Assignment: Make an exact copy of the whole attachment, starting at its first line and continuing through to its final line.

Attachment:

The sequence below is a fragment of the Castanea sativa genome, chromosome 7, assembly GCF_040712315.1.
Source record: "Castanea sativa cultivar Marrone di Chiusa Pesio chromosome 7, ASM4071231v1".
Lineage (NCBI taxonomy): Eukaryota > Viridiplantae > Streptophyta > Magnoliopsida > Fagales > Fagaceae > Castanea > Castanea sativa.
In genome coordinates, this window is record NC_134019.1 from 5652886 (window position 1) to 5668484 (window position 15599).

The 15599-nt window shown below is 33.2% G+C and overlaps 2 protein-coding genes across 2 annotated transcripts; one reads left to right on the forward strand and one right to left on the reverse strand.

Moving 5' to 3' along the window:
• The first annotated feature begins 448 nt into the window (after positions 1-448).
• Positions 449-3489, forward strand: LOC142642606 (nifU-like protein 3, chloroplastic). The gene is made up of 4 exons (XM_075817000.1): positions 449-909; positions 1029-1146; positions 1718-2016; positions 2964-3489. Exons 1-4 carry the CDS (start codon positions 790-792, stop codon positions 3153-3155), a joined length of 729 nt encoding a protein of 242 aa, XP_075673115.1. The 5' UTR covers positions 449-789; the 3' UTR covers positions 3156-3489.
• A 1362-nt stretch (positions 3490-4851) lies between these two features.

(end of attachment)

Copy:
The sequence below is a fragment of the Castanea sativa genome, chromosome 7, assembly GCF_040712315.1.
Source record: "Castanea sativa cultivar Marrone di Chiusa Pesio chromosome 7, ASM4071231v1".
Lineage (NCBI taxonomy): Eukaryota > Viridiplantae > Streptophyta > Magnoliopsida > Fagales > Fagaceae > Castanea > Castanea sativa.
In genome coordinates, this window is record NC_134019.1 from 5652886 (window position 1) to 5668484 (window position 15599).

The 15599-nt window shown below is 33.2% G+C and overlaps 2 protein-coding genes across 2 annotated transcripts; one reads left to right on the forward strand and one right to left on the reverse strand.

Moving 5' to 3' along the window:
• The first annotated feature begins 448 nt into the window (after positions 1-448).
• Positions 449-3489, forward strand: LOC142642606 (nifU-like protein 3, chloroplastic). The gene is made up of 4 exons (XM_075817000.1): positions 449-909; positions 1029-1146; positions 1718-2016; positions 2964-3489. Exons 1-4 carry the CDS (start codon positions 790-792, stop codon positions 3153-3155), a joined length of 729 nt encoding a protein of 242 aa, XP_075673115.1. The 5' UTR covers positions 449-789; the 3' UTR covers positions 3156-3489.
• A 1362-nt stretch (positions 3490-4851) lies between these two features.